Beyond that, the plot’s nicely-worked. The tale keeps expanding as the film goes on, sprouting subplots. A range of characters get moments of their own in which to shine; everyone does something important in bringing matters to a happy ending. Rules of this fantasy are established, and followed logically in ways that bring out unexpected wrinkles. Importantly, new ideas and images are always emerging,

Garo — Under the MoonbowIt is not flawless. The lighting in particular feels like a TV show, and not a particularly ambitious one (though in fairness this movie is a direct sequel to one TV series in particular, so it may simply be following a pre-existing look). The acting’s very flat, which fits with the characters — Moonbow has the surface quality of a pulp potboiler or a fairy tale, both of which the story vaguely recalls at different times. There is certainly a highly stylised presentation of character, to an extent in the writing but definitely in the performances; the way poses are struck, the way reactions are exaggerated. It’s clear, and not overdone to the point of self-parody, but is self-consciously theatrical if not broad.

One may note that this is not all bad. For many people, and I am one of them, a story that begins as a pulp action-adventure story and builds to become a fairy tale about knights battling in a castle in the sky is really quite a fine thing. Under the Moonbow is certainly a movie that understands what it is, and what it has to do. It doesn’t pretend to be anything else than what it is, or aspire for more. I can imagine some viewers finding it too simple; soundtrack music is obvious, emotional beats are hammered home, and there is no irony to the film at all.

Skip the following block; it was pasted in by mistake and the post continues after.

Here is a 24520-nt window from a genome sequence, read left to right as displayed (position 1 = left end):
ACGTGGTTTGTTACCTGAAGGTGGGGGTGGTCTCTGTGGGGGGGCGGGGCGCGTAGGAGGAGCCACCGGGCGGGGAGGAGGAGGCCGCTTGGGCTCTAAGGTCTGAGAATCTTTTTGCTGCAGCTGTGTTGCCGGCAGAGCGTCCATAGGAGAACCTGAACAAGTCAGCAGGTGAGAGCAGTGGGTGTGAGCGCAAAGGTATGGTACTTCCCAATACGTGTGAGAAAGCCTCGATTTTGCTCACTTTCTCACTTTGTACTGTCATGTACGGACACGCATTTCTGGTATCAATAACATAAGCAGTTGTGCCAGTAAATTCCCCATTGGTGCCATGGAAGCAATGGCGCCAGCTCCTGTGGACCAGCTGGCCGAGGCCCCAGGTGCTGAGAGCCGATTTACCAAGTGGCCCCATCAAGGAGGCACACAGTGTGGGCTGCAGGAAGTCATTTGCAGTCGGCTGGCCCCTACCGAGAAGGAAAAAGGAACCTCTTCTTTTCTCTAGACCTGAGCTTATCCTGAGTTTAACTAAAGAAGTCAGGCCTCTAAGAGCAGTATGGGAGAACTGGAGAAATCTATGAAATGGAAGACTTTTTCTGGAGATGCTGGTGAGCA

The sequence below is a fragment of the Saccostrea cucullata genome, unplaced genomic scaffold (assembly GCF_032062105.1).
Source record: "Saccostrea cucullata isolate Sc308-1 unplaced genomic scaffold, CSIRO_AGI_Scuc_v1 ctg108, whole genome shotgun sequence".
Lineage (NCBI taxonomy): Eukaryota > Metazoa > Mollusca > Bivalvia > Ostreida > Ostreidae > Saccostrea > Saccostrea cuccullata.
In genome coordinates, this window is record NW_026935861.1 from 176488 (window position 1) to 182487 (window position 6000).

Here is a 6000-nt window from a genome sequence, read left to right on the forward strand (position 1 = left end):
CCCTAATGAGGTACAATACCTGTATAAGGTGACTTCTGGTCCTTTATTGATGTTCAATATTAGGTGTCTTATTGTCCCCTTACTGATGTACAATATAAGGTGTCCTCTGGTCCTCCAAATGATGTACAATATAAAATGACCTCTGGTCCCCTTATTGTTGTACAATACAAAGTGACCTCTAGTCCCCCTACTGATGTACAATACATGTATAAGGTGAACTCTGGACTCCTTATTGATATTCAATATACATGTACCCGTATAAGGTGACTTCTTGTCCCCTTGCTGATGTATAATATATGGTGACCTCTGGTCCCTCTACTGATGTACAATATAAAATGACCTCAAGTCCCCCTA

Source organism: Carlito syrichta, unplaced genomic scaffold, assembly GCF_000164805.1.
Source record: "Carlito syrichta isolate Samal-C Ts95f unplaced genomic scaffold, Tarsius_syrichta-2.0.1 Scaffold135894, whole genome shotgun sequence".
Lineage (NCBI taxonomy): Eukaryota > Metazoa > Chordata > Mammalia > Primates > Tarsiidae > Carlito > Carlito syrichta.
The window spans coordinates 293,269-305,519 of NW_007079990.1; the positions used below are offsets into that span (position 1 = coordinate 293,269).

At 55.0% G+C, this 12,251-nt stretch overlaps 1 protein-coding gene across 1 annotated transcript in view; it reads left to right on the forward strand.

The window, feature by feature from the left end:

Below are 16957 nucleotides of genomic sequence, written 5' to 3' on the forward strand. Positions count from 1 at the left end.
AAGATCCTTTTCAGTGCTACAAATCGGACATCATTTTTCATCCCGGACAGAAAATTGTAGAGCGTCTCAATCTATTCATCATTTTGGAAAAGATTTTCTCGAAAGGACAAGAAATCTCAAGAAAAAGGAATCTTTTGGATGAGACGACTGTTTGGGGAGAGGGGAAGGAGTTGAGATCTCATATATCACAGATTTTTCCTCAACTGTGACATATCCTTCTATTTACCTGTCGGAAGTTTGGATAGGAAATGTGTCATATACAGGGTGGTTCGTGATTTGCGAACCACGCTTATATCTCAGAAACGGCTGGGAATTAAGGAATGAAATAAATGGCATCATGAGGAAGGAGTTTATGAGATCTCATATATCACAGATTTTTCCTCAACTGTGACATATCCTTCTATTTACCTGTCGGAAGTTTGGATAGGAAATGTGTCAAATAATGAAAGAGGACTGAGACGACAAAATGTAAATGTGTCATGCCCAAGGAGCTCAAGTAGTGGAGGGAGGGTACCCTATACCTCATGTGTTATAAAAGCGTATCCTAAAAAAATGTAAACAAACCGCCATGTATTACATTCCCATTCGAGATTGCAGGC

What makes it work, in the end, are Amemiya’s designs. Armour, monsters, architecture — everything’s wonderful to look at, everything more detailed than everything else, everything conveying an air of magic that’s sometimes tinged with steampunk and sometimes tinged with the gothic and sometimes simply itself. It’s immersive due to the sheer density of the design. By that I mean both the level of detail in the individual costumes and props, and also the range and number of them. There are always new things appearing on the screen, and those things are always engaging to the eye.